Step 8: Fueling and Firing
No longer do I have to purchase fossil-fuels to cook my backyard fare!
Because of the amount of air that flows through the grill, almost any bio-fuel burns great in it. This one is really designed for twigs and sticks.
After every wind-storm, all of my neighbor's trees shed their sticks downwind into my yard. Before, I would grumble at the yard-work of picking up all those sticks and moving them back to the brush pile. Now, I instead gather them up looking forward to burgers, corn-on-the-cob, or whatever I am going to cook up next.
To start the grill, I just put a little bit of tinder (usually a bit of newspaper) and a few twigs onto the far end of the Fuel/Air Plate. I light it with a match or cigarette lighter, and then just feed in a few more twigs. After that, a fair amount of sticks, firewood, or other fuel can be loaded on the top side of the fuel plate.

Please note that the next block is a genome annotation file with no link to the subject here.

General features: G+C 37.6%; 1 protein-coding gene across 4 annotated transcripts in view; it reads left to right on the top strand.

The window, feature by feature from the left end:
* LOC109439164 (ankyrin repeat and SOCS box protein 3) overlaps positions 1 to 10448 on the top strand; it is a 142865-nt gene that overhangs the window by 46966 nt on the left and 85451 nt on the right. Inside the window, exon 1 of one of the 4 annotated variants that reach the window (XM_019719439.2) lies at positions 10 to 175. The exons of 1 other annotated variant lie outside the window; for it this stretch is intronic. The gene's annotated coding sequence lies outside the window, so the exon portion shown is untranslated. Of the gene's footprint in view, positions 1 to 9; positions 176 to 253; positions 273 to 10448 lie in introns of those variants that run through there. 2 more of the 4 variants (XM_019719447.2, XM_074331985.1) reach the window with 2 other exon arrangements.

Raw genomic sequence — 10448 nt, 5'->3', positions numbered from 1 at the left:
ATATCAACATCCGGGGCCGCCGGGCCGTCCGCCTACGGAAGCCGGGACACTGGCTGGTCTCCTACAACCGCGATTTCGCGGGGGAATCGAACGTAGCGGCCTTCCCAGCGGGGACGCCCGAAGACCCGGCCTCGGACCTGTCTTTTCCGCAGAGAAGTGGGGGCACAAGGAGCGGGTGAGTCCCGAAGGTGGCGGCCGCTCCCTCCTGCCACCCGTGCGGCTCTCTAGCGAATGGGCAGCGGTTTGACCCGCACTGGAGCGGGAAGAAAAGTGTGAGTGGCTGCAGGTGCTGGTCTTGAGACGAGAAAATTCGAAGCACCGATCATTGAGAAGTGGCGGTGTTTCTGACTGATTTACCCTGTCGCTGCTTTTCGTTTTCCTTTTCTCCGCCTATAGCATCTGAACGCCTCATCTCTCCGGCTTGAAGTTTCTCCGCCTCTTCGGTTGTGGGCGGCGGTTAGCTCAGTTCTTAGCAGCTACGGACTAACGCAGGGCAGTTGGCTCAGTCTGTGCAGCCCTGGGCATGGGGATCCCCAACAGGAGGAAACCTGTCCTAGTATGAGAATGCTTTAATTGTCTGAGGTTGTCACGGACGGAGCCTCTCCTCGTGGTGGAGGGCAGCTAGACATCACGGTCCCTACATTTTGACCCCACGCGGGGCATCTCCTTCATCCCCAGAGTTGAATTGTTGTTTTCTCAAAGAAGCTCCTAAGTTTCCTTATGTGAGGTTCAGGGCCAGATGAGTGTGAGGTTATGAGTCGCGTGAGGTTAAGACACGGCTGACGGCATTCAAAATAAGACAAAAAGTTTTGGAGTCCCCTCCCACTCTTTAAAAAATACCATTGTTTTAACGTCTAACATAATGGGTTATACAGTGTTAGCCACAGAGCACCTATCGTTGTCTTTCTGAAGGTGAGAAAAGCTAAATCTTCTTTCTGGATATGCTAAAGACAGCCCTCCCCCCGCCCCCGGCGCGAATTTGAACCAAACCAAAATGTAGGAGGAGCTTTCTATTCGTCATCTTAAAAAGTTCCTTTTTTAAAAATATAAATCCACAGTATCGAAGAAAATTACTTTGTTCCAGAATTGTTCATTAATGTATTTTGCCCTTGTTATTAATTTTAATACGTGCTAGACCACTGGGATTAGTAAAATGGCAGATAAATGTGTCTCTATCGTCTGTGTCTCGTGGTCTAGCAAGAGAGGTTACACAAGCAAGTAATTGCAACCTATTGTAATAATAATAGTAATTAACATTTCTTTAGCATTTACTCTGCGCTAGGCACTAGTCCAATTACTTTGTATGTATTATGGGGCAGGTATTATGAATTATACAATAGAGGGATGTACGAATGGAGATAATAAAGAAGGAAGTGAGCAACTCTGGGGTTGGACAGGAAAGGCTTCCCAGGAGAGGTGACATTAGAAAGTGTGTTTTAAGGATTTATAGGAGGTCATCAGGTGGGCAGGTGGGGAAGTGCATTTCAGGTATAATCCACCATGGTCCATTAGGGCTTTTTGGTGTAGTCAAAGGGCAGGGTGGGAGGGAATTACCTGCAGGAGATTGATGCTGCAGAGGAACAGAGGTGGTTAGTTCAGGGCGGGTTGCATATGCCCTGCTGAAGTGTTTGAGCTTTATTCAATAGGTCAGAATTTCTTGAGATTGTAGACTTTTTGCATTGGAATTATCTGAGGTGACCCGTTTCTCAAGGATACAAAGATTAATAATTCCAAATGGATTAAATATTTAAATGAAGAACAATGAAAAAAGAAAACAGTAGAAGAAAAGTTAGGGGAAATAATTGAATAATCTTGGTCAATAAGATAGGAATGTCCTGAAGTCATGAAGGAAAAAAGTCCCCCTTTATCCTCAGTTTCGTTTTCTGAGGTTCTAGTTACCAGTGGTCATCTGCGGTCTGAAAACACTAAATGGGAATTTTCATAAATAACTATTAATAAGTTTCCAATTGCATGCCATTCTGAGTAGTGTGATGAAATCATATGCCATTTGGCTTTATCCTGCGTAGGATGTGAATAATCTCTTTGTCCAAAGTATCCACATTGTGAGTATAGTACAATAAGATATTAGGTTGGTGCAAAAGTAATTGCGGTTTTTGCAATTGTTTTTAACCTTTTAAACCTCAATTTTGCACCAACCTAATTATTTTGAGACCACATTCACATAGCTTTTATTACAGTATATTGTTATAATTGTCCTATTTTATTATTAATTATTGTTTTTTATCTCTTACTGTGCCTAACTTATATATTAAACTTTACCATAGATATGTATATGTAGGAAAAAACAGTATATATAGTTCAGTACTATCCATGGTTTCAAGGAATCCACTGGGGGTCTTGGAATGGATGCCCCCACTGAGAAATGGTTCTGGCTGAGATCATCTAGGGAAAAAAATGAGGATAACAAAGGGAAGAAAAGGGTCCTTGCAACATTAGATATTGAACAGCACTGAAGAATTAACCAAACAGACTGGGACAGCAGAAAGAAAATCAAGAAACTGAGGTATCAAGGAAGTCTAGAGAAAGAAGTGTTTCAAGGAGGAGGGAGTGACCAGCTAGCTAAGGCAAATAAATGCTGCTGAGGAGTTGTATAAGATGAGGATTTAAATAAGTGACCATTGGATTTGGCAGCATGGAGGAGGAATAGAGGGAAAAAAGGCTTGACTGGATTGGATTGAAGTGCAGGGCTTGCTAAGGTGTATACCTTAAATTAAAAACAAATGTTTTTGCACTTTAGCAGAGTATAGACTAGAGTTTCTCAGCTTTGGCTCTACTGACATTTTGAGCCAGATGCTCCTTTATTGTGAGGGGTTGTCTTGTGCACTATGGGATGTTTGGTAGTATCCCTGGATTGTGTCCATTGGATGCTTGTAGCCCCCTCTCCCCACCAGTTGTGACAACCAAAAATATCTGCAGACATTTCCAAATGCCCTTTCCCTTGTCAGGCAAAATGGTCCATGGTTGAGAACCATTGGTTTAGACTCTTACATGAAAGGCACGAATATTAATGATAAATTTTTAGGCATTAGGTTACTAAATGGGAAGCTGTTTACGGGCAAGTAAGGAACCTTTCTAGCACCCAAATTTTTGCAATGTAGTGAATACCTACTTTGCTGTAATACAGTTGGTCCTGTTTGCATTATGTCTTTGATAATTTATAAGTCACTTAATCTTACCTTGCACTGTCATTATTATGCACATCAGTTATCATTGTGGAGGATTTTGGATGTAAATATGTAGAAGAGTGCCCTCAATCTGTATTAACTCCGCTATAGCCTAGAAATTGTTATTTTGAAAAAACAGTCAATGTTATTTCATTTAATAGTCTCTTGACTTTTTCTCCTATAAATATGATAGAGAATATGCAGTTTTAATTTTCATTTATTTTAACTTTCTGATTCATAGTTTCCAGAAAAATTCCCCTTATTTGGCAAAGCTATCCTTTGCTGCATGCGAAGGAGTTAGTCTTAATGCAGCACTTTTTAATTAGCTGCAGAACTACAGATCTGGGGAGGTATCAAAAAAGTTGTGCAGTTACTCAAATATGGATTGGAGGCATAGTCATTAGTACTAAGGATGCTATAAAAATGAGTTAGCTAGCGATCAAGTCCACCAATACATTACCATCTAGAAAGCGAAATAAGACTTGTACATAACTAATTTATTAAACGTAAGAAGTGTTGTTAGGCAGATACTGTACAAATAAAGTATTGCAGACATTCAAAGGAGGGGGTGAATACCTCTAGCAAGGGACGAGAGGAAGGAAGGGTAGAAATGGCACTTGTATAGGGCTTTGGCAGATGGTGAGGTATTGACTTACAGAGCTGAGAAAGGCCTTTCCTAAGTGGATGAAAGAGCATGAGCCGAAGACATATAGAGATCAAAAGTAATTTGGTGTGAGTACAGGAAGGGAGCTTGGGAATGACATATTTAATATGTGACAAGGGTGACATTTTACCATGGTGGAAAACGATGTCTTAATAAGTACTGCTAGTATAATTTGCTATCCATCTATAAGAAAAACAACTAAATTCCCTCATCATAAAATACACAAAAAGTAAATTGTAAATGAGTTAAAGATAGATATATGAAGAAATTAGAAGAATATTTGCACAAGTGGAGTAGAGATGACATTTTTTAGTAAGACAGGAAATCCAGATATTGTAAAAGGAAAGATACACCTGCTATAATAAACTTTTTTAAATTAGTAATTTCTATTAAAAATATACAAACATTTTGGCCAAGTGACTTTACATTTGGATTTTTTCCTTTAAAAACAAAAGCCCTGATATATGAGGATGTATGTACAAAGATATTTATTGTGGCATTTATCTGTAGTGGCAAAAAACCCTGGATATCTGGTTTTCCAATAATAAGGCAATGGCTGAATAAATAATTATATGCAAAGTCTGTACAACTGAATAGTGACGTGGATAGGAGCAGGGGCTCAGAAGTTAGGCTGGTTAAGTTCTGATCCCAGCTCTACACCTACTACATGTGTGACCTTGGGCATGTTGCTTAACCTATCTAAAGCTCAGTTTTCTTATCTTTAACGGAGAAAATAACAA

The fire is very simple to light and starts right up.
Even EXTRA LONG fuel can go right in. Just slide it a little farther in every once in a while. The chimney effect makes all the heat goes up the vertical tube. No smoke or fire comes out the feeder tube.
I am right-handed, so I designed the grill so that the feeder tube comes out on an angle to the right. That way, it is easy for me to fuel, but I don't hit my shin on it.
Since pots sit down INSIDE the grill when boiling, the heat transfer of the fire to the pot is very good. The heat hits not just the bottom of the pot, but travels up the sides as well. This means you get a boil going faster, while using less fuel.
I also used my grill in a rain storm a while back. My concern was rain running down the lid and then inside the grill. It wasn't an issue - any rain hitting the lid simply vaporized or sizzled right off!